Pridgen v. Tyson

Annotate this Case

66 S.E.2d 682 (1951)

234 N.C. 199


No. 94.

Supreme Court of North Carolina.

September 26, 1951.

*683 O. B. Moss, Spring Hope, and Claude C. Abernathy, Nashville, for defendants, appellants.

Lucas & Rand and Z. Hardy Rose, all of Wilson, for plaintiff, appellee.

DENNY, Justice.

It is conceded that the plaintiff, Thomas W. Pridgen, took only a life estate in the devised premises, under the will of Thomas M. Tyson, and that all persons claiming any interest in the estate are parties to the action. The defendants contend, however, that the male children of the testator took only a contingent interest conditioned upon their surviving Thomas W. Pridgen, the plaintiff, and that in order to ascertain the ultimate takers under the will, the roll must be called at the death of Thomas W. Pridgen, citing Wachovia Bank & Trust Co., v. Waddell, 234 N.C. 34, 65 S.E.2d 317; Carter v. Kempton, 233 N.C. 1, 62 S.E.2d 713; House v. House, 231 N.C. 218, 56 S.E.2d 695; Mercer v. Downs, 191 N.C. 203, 131 S.E. 575, and similar cases.

We do not so construe the devise to the male children of the testator and their bodily heirs. The remainder to them was not made contingent upon their surviving the life tenant as was the case in Wachovia Bank & Trust Co. v. Waddell, supra, and Mercer v. Downs, supra. Nor was it made contingent upon survival at the termination of a fixed period of time as in the *684 case of Carter v. Kempton, supra, or upon the life tenant dying without issue as was the case in House v. House, supra.

On the contrary, the male children of Thomas M. Tyson, or their bodily heirs, prior to the execution of their respective deeds to plaintiff, were entitled to the immediate possession of the devised premises subject only to the termination of the preceding life estate. Therefore, we hold that upon the death of Thomas M. Tyson, his male children took vested remainders in the devised premises.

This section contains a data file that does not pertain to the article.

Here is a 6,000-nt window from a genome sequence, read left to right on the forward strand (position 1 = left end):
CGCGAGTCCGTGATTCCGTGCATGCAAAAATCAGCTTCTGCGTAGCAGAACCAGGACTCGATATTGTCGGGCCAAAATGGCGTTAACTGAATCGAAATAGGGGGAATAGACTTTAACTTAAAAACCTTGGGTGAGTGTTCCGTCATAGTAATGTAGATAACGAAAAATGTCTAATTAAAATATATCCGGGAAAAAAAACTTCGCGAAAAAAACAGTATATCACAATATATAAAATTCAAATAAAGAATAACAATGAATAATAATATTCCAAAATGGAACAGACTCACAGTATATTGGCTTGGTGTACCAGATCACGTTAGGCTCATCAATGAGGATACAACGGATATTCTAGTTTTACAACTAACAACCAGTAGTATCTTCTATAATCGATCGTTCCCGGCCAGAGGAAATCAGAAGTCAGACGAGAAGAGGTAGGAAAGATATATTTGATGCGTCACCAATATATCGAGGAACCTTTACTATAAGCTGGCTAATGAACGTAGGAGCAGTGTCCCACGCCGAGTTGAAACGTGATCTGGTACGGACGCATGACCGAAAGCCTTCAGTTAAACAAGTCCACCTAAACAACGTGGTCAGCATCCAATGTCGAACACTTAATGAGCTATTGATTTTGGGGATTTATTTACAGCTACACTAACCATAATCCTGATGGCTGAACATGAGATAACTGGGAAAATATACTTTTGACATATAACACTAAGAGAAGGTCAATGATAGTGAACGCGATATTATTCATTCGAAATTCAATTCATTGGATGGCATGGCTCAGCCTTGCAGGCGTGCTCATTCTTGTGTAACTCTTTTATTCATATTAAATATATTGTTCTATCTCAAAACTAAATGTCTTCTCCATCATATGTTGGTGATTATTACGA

In the case of Chas. W. Priddy & Co. v. Sanderford, 221 N.C. 422, 20 S.E.2d 341, 343, Barnhill, J., in speaking for the court said: "The remainder is vested, when, throughout its continuance, the remainderman and his heirs have the right to the immediate possession whenever and however the preceding estate is determined; or, in other words, a remainder is vested if, so long as it lasts, the only obstacle to the right of immediate possession by the remainderman is the existence of the preceding estate; or, again, a remainder is vested if it is subject to no condition precedent save the determination of the preceding estate."

It is the general rule that remainders vest at the death of the testator, unless some later time for the vesting is clearly expressed in the will, or is necessarily implied therefrom, Chas. W. Priddy & Co. v. Sanderford, supra. Weill v. Weill, 212 N.C. 764, 194 S.E. 462; Witty v. Witty, 184 N.C. 375, 114 S.E. 482; Baugham v. Trust Co., 181 N.C. 406, 107 S.E. 431. And it is a prevailing rule of construction with us that adverbs of time, and adverbial clauses designating time, do not create a contingency but merely indicate the time when enjoyment of the estate shall begin. Chas. W. Priddy & Co. v. Sanderford, supra; Carolina Power Co. v. Haywood, 186 N.C. 313, 119 S.E. 500.

Since in our opinion, the male children of the testator took vested remainders in the devised premises upon the death of the testator, it follows that the deed executed and delivered to plaintiff by three of the male children of the testator, and the deed executed to plaintiff by all the children of the other male child of the testator, as set out herein, are sufficient to give the plaintiff, Thomas W. Pridgen, the owner and holder of the life estate, a good, indefeasible, fee-simple estate in the devised premises. Moreover, the defendants who conveyed all their right, title, and interest in and to the devised premises, to the plaintiff, and all who may claim through or from them, are bound by these conveyances. Buffaloe v. Blalock, 232 N.C. 105, 59 S.E.2d 625, and cited cases.

The judgment of the court below is affirmed.

VALENTINE, J., took no part in the consideration or decision of this case.